We don’t know much about our narrator when the story starts – not her name, nor where she lives, nor much about her background. One of the first concrete things we learn is that she is a Handmaiden, and that this defines her place in society. It dictates how she dresses, where she goes, to whom and how she speaks. It is the single most defining aspect of her life – but, we later learn, it wasn’t always. Slowly our narrator, ‘Offred’, reveals more details about her past, present, and tenuous future, and the reader realizes with horror just what kind of society she lives in.
I definitely picked an intense one for my first read of 2017. I was blown away by this book, as many told me I would be. The most interesting and terrifying aspects for me weren’t only about the narrator’s current life, but about quickly her world changed from one very similar to our own to one so vastly different. Especially considering today’s political climate, the transition was nothing less than chilling to the bone. The rationalizations, explanations, and excuses used by men to justify the transition of their nation from the USA to Gilead are sometimes on the surface reasonable and familiar – and all the more jarring because of it. I actually had trouble sleeping the night after I finished this.
One of the most troubling parts of the book was the ‘Historical Notes’ section at the end. Spoilers ahead: here we learn that the whole story we just read has been transcribed from cassette tapes, found more than 150 years after they were recorded. The transition from the deeply personal narrative in which the reader has been invested for 300+ pages to the cold discussions of academia is startling, and the debates about the authenticity of the document seem almost insulting after what we’ve just read. The academic presentation was also discomfortingly familiar – I found one particular passage particularly concerning, as I felt it could’ve easily been lifted from several discussions I had in college courses. The person speaking here is a professor addressing a conference audience:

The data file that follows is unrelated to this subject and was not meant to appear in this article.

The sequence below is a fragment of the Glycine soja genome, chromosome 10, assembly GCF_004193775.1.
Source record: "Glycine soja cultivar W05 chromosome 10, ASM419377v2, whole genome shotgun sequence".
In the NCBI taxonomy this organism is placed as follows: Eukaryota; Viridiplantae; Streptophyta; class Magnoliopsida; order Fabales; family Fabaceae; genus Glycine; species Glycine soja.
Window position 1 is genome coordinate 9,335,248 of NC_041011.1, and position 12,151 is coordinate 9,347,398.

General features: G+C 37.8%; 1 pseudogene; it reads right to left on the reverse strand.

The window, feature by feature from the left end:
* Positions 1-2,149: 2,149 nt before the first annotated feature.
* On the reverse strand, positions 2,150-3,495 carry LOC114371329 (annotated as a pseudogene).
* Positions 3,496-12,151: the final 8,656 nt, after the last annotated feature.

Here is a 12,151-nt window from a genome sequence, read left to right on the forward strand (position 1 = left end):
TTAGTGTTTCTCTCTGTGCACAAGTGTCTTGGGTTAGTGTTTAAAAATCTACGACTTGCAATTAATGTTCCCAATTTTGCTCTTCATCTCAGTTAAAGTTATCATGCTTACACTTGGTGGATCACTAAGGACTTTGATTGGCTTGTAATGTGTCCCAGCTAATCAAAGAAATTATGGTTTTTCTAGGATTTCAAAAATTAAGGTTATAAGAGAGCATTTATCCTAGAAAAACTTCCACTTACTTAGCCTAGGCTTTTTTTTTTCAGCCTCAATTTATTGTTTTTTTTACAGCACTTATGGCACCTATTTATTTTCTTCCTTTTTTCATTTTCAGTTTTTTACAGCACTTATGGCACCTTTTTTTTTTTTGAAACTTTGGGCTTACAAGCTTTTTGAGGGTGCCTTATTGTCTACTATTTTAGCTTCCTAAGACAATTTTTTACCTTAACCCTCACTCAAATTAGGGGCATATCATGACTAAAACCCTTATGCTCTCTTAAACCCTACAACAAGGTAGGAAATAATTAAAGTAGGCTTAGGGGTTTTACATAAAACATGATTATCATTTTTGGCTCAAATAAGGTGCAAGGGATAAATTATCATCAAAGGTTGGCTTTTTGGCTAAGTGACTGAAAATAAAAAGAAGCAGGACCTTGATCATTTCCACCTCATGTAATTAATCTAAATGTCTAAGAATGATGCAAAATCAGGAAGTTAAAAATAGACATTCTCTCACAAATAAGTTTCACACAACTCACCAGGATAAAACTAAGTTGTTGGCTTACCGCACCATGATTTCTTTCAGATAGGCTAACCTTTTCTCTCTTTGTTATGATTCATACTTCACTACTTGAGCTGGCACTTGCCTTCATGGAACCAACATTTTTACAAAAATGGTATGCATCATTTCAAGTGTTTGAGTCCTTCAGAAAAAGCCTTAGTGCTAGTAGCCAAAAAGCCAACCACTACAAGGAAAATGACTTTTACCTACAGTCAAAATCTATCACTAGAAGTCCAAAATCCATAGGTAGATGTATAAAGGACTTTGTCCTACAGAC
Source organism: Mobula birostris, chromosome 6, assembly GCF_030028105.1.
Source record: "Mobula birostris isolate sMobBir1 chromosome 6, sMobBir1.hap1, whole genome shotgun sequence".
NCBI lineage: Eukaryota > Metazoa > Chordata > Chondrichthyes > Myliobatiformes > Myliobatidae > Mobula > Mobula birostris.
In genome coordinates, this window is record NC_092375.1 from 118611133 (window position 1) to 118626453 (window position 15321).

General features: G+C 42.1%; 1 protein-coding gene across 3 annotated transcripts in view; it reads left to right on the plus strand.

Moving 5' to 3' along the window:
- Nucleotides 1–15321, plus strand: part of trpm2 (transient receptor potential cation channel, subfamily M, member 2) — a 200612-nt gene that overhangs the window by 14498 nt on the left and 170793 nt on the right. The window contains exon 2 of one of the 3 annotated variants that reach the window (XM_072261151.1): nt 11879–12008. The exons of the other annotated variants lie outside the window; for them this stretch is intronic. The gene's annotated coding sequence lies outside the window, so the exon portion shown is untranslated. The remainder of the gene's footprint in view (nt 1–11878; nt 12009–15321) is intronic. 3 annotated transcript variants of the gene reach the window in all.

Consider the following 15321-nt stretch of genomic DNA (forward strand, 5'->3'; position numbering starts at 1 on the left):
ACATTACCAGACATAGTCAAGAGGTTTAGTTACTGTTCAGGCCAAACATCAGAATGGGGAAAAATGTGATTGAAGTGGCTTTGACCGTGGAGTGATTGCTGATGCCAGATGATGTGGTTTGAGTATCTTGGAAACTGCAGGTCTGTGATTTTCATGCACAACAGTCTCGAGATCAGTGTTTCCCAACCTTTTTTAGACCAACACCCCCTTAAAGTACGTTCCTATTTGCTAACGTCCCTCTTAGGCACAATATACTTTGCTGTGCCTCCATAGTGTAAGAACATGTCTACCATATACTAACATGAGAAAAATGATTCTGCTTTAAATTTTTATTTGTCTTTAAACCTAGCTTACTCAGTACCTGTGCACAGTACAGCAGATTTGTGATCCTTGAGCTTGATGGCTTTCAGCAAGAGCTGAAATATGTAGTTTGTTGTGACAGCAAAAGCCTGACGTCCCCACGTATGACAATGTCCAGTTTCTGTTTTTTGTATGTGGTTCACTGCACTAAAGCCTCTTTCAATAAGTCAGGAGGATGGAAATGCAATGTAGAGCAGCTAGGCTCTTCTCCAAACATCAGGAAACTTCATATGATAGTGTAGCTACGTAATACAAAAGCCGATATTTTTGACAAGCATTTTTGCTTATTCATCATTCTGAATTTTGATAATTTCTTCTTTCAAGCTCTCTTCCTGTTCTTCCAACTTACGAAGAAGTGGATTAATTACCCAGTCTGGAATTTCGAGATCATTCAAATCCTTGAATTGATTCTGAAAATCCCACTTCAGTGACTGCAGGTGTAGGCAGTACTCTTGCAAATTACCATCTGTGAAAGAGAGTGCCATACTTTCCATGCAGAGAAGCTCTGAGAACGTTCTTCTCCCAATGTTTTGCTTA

‘If I may be permitted an editorial aside, allow me to say that in my opinion we must be cautious about passing moral judgment upon the Gileadean. Surely we have learned by now that such judgments are of necessity culture-specific. Also, Gileadean society was under a good deal of pressure, demographic and otherwise, and was subject to factors from which we ourselves are happily more free. Our job is not to censure but to understand. (Applause)’
I mean, we can debate moral relativism until the cows come home, but reading the above statement after learning about things like the Particicutions, the fate of women sent to the Colonies, the fact that evidence from only one woman is inadmissible in court, and even simply the job of the Handmaidens itself, is nothing short of revolting.
The Historical Notes are in a way comforting, in that we learn that the Republic of Gilead does not last forever – but they are also an uncomfortable mirror, as we realize the possibility of analyzing such deplorable circumstances from a cold and dispassionate angle. And we are then led to wonder how many times we ourselves have done something similar. It became a moment of deep and unexpected self-reflection for me.
On a more light-hearted note, I was kind of proud of myself for guessing the novel’s setting based on the narrator’s remembrance of using the word ‘jimmies’ for ‘sprinkles’ – you only find that in New England. I’m looking forward to seeing how Hulu adapts this in their series debuting in April – the first images they’ve released are already powerful. In short, I can’t think of a more appropriate time to read this book if you haven’t already, or to re-read it. I bought it for $1.99 on Kindle a few days ago, so grab it while that deal lasts – this is one you’ll want to have under your belt for 2017.
Title: The Handmaid’s Tale
Author: Margaret Atwood
Dates read: January 2-3, 2017
Rating: Five stars